Shannon Smith's Calling

She represents clients accused of some of Michigan’s worst crimes

Published in 2012 Michigan Rising Stars magazine

By Amy White on September 6, 2012


A broken nose brought Shannon Smith to the law. It wasn’t hers.

When Smith was 20, she and three friends took what was meant to be a carefree road trip to Cedar Point amusement park.

Smith, who was driving, got into a bad car crash. “One of my friends broke her nose,” Smith says. “She sued me, seeking a crazy amount of money, and my insurance company hired a lawyer.” The case settled, but needless to say, the friendship was shattered. “It was so stressful; it was so traumatic, especially being a student, having someone come after you for hundreds of thousands [of dollars] … it was just incredible to see what my lawyer did,” Smith says. “She made me realize how much [lawyers] help people. It made me want to go into the law.”

Right out of law school, jobs were tough to find, so Smith took court-appointed work. “I thought I wanted to do more family law and divorce work, but I realized pretty quickly I couldn’t stand it,” Smith says. “I had a case where I got a letter faxed to me from the other attorney about how my client had left pee on the toilet seat. When I realized I was billing for these kinds of things … I felt like there was a better calling.”

That calling turned out to be exclusively defending sex crime allegations. Mentored by of counsel Gail Benson, Smith genuinely enjoys her emotionally charged work at her eponymous firm, a sentiment that she says even some members of her own family don’t understand.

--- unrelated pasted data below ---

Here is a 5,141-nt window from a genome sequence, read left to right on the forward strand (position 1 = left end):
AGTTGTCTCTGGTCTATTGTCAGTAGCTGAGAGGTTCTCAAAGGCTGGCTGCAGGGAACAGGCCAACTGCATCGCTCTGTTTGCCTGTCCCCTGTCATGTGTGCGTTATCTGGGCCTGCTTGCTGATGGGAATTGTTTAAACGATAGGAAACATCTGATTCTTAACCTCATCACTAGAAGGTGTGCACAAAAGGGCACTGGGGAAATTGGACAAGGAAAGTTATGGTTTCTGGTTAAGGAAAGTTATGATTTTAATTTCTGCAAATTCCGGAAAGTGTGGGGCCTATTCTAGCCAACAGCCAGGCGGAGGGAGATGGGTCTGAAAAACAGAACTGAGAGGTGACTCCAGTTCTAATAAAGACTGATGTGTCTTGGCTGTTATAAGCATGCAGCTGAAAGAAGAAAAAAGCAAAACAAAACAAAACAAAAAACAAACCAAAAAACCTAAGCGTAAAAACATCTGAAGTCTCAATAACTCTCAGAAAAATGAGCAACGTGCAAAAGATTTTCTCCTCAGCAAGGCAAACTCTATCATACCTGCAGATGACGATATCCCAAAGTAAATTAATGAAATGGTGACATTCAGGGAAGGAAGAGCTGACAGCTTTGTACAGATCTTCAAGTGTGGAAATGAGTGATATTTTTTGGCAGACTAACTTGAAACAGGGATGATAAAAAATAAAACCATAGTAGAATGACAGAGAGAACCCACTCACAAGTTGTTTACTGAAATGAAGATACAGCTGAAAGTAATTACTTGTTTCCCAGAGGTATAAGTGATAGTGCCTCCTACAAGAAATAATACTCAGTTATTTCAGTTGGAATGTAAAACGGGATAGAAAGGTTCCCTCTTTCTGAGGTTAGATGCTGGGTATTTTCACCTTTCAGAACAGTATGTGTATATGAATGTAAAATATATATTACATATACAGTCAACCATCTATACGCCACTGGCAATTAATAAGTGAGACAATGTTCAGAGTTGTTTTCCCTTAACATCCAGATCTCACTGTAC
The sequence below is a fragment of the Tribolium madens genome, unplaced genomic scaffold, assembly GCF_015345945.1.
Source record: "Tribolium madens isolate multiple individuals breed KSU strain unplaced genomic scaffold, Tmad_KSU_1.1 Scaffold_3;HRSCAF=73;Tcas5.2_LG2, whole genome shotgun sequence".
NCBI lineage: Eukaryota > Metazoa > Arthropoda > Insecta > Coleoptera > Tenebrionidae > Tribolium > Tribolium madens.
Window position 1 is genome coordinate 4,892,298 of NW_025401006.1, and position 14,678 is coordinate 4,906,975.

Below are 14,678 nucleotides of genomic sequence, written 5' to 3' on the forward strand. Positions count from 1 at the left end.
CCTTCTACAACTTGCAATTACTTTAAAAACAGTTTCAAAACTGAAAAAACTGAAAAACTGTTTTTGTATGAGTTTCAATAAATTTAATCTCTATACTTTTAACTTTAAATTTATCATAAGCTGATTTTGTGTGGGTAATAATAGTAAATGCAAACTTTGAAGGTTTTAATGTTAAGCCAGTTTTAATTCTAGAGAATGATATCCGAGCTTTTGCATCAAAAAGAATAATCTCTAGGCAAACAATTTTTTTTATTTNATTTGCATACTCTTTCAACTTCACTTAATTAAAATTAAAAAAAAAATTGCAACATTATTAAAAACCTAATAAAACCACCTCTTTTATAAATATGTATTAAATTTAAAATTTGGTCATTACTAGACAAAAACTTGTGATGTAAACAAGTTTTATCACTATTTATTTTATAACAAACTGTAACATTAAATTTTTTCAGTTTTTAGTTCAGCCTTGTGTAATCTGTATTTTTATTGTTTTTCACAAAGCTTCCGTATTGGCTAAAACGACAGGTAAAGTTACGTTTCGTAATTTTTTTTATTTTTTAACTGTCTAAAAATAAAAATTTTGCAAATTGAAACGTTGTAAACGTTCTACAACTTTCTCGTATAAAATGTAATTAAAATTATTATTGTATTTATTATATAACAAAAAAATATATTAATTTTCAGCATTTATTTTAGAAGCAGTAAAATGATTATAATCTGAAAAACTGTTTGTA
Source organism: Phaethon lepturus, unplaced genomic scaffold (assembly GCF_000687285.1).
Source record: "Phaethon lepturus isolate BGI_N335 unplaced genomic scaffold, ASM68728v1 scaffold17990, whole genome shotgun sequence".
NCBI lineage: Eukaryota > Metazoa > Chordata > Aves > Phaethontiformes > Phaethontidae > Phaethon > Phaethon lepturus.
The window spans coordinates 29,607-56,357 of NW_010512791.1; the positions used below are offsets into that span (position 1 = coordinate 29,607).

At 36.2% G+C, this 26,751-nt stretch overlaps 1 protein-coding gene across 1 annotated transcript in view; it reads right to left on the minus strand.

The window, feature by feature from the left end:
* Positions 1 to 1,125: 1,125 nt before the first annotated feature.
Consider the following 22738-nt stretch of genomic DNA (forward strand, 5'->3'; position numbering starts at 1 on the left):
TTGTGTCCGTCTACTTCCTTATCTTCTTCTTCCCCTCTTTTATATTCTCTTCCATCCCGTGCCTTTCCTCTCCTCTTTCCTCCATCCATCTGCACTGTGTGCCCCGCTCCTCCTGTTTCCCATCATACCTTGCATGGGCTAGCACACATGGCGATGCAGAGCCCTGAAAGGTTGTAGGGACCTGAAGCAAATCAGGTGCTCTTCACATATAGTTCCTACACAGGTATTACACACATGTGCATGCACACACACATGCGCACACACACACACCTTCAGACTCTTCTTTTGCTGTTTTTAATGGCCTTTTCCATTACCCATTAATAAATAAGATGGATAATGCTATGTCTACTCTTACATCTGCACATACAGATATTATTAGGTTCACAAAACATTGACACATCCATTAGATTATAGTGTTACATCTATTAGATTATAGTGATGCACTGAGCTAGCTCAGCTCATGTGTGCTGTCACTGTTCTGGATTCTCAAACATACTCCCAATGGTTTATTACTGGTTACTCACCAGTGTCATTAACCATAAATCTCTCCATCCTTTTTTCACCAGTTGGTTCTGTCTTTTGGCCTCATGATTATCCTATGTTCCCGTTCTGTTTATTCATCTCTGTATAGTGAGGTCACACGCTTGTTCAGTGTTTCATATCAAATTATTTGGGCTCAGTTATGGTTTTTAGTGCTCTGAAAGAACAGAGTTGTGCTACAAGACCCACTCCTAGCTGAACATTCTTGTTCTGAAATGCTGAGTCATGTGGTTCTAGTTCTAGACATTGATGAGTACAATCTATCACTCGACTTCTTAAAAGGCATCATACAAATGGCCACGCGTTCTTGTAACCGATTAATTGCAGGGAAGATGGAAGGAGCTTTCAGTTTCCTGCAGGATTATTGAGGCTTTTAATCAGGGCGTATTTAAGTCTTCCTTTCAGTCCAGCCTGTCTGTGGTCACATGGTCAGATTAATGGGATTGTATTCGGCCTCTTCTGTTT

“It definitely takes a toll emotionally,” Smith says. “When I’m representing someone who has done something bad, it’s difficult to find that place where I protect their constitutional rights and ensure they get the best possible representation. When I represent someone who’s been falsely accused, which is more often, the penalties are so high, and that’s difficult, too, because I know I have clients that could go to prison for the rest of their lives. If they’re convicted, they lose everything.

“I find the best way to figure out what’s happened or why a false accusation may have been made is get out there and talk to the people,” she says. “I have gone to trailer parks and apartment complexes and neighbors’ houses, and just knocked on doors randomly: ‘I’m a lawyer, I represent this man, he’s accused of doing this, what do you know about this family, what do you know about this kid?’ I have learned an amazing amount of information this way.”

Smith has her fair share of ups and downs, especially when her cases involve juveniles. A recent high point was a case she took on behalf of a 16-year-old boy who was accused of raping a 15-year-old girl. After talking to witnesses at the trailer park where both lived, Smith says she discovered that the girl, who suffered from drug addiction and mental disabilities, had falsely accused the boy as she had previously falsely accused others. “Being able to show the prosecutor each of these issues and having her realize that the case needed to be dismissed … that was a great feeling,” Smith says. “Especially knowing my client, who was just 16 years old, wasn’t going to be a registered sex offender for the rest of his life.”

Then there are the clients that make people ask, “How do you sleep at night?” One case involved a client who had sexually assaulted a child. “The case was very serious. It was very bad,” Smith says. “But because the family knew this had happened, they went to other children in the family to try to bolster the story and make it worse. So I think one of my lowest points was having to explain in court how my client had done some very bad things, but not all of the things he had been accused of. Moments like that make me realize that sometimes the justice system is just so stacked against you that if you’ve done something bad, it’s presumed you’ve done a lot more.”

So how does Smith sleep at night?

“My job is to protect my clients’ constitutional rights, the rights that every person in this country is entitled to,” Smith says. “I’m not sure people can appreciate just how important that is. But to me, it means everything.”

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